The problem of surplus stocks for companies

Piles of surplus stock have built up over COVID-19 shutdowns. So it is with interest that I came across an interesting piece on Reuters about what companies are going to do faced with this problem. The lockdowns are now lifting and retailers will be deciding what to do with all the surplus stock.

The options

The key options are keeping it in storage, holding a sale, or selling goods to discounted retailers that will sell branded goods at heavy discounts. Excess stock is a large issue as in the UK the real estate company Knight Frank had taken inquiries for excess stock totaling over 6 million square feet of short-term let warehouse space in the UK since COVID-19 broke out.

The risks

The aging inventory problem. Unlike wine, one of the issues for retailers with storing items of, say clothing, is that inventory gets worse with age. So UK high street retailer Next and German sportswear brand Adidas have stored away basic ‘evergreen’ items that they will offer to shoppers next year.

The return to the shops? A big bounce back?

So, although retailers hope that people will head back to the shops post COVID-19 lockdowns, this is not guaranteed. Some habits may change and stay different. Many people are increasingly concerned about a ‘throw-away’ clothing culture and may be slower to buy than anticipated. Will pent up demand be unleashed into the stores?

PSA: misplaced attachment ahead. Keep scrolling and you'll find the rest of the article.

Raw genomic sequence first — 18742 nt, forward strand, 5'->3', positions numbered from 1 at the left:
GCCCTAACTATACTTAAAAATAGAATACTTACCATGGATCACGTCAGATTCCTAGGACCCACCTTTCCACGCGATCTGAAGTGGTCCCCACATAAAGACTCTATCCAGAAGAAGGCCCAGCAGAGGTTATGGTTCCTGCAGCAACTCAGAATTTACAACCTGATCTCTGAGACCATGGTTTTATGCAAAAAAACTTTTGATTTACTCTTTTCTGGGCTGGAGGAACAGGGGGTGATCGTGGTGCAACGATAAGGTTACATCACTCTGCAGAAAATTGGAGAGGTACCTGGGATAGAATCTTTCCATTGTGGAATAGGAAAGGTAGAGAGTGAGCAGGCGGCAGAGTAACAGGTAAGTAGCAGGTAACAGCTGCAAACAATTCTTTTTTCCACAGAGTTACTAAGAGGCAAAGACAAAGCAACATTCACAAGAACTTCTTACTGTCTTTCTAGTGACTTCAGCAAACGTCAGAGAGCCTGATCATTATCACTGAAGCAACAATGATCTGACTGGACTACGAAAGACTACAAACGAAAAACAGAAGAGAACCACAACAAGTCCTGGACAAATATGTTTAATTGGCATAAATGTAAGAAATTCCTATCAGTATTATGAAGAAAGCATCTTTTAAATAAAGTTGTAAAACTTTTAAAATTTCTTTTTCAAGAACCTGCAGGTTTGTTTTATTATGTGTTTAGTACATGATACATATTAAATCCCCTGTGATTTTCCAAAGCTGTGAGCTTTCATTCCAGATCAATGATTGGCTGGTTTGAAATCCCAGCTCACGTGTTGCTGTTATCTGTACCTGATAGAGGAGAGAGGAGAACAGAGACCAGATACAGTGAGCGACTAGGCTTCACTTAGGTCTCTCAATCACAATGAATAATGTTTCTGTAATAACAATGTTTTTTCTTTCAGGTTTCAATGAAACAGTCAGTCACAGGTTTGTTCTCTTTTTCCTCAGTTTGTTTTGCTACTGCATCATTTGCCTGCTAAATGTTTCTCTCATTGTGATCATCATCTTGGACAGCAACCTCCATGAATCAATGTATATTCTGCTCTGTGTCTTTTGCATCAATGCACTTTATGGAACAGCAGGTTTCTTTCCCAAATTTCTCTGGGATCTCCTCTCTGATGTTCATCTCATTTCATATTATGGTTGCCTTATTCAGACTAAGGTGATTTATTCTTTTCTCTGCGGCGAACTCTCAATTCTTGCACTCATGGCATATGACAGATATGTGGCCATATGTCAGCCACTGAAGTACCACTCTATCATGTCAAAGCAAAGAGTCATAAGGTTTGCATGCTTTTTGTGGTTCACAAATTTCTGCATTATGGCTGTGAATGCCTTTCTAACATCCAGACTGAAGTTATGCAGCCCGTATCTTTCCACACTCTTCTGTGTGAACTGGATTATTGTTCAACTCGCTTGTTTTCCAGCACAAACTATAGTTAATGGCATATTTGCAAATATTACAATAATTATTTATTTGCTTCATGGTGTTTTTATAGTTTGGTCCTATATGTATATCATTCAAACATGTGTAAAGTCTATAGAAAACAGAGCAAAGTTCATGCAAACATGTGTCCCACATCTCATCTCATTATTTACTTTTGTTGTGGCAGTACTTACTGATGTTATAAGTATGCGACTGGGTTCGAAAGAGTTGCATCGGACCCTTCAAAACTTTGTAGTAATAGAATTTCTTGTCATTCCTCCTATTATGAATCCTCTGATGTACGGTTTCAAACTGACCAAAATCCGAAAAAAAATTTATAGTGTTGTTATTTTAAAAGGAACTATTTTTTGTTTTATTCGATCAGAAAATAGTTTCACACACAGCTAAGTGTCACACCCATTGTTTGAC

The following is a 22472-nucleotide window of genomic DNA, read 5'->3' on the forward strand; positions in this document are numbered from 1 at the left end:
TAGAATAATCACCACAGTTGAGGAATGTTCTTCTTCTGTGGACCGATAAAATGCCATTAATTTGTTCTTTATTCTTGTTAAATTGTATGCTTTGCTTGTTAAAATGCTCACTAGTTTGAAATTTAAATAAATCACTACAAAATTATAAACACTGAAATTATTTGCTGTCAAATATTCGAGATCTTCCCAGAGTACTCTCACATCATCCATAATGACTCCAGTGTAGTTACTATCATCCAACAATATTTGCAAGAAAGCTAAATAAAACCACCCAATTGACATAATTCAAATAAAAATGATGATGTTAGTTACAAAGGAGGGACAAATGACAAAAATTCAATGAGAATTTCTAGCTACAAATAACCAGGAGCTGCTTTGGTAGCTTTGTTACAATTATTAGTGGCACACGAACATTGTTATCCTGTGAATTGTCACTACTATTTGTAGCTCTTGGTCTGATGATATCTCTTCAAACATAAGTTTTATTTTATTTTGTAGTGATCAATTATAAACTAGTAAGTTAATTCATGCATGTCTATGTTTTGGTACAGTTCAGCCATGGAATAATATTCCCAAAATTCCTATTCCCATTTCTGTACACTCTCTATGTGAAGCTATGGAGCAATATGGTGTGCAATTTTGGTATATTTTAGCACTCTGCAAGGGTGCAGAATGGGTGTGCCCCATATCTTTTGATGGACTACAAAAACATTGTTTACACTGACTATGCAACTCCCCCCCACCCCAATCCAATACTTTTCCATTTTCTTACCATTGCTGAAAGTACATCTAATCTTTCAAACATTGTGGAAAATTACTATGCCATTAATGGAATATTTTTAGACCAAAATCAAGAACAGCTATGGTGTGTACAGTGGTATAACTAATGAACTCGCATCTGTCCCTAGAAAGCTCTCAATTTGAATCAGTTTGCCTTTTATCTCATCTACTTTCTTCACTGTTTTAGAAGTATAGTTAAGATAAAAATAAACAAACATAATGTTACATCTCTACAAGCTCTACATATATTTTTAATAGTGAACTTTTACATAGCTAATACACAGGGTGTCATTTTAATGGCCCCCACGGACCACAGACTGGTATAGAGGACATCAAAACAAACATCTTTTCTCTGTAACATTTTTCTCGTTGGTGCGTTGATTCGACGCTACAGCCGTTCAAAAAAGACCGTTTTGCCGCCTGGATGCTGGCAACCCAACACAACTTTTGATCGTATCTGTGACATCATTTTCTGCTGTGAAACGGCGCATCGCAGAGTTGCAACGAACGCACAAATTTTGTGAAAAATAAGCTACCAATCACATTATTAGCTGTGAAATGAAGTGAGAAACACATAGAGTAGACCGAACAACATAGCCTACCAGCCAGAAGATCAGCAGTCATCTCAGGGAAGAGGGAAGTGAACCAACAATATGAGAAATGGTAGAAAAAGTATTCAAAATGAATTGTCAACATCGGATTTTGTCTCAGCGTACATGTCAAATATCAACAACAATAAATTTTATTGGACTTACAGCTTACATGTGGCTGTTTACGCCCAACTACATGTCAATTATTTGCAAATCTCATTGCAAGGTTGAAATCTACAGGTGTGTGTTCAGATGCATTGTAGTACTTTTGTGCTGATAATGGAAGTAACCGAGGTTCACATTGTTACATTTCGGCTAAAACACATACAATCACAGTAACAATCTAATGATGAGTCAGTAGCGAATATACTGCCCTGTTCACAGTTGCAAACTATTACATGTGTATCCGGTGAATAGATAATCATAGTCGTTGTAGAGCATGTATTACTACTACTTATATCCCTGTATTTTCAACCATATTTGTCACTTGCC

Disposing of stock?

In the UK the Parker Lane Group, which helps companies manage excess stock, is dealing with around double its usual volume of up to 1.5 million items of apparel per month, according to its founder Raffy Kassardjian. He said: “Some of our customers are waiting for retail to open up to gauge their performance before they make a commitment on how much stock they want to write off” referring to both selling at discount in-store and offloading to off-price. So, there is going to be a scrabble to shift this inventory and is a story to watch going forward for retailers and Q2 data.